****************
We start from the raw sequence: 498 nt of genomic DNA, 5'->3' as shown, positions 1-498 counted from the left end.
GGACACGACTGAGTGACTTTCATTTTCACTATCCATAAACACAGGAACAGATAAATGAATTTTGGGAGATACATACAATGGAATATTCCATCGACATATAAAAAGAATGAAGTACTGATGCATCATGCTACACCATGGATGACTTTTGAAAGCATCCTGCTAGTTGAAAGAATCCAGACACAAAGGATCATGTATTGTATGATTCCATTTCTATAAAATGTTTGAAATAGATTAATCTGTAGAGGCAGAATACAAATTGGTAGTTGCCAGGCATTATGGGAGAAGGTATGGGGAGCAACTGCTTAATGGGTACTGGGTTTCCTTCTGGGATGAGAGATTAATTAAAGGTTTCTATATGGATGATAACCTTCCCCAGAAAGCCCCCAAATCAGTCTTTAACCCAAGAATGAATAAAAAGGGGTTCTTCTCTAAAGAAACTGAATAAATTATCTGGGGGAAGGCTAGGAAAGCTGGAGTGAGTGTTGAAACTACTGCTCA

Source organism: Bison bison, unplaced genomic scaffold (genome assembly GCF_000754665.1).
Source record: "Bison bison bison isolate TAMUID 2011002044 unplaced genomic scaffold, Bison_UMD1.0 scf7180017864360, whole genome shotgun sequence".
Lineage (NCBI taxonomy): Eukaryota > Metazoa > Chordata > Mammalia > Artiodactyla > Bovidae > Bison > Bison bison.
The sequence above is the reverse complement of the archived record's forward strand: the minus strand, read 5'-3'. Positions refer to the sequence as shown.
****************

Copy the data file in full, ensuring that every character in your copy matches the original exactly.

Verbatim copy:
We start from the raw sequence: 498 nt of genomic DNA, 5'->3' as shown, positions 1-498 counted from the left end.
GGACACGACTGAGTGACTTTCATTTTCACTATCCATAAACACAGGAACAGATAAATGAATTTTGGGAGATACATACAATGGAATATTCCATCGACATATAAAAAGAATGAAGTACTGATGCATCATGCTACACCATGGATGACTTTTGAAAGCATCCTGCTAGTTGAAAGAATCCAGACACAAAGGATCATGTATTGTATGATTCCATTTCTATAAAATGTTTGAAATAGATTAATCTGTAGAGGCAGAATACAAATTGGTAGTTGCCAGGCATTATGGGAGAAGGTATGGGGAGCAACTGCTTAATGGGTACTGGGTTTCCTTCTGGGATGAGAGATTAATTAAAGGTTTCTATATGGATGATAACCTTCCCCAGAAAGCCCCCAAATCAGTCTTTAACCCAAGAATGAATAAAAAGGGGTTCTTCTCTAAAGAAACTGAATAAATTATCTGGGGGAAGGCTAGGAAAGCTGGAGTGAGTGTTGAAACTACTGCTCA

Source organism: Bison bison, unplaced genomic scaffold (genome assembly GCF_000754665.1).
Source record: "Bison bison bison isolate TAMUID 2011002044 unplaced genomic scaffold, Bison_UMD1.0 scf7180017864360, whole genome shotgun sequence".
Lineage (NCBI taxonomy): Eukaryota > Metazoa > Chordata > Mammalia > Artiodactyla > Bovidae > Bison > Bison bison.
The sequence above is the reverse complement of the archived record's forward strand: the minus strand, read 5'-3'. Positions refer to the sequence as shown.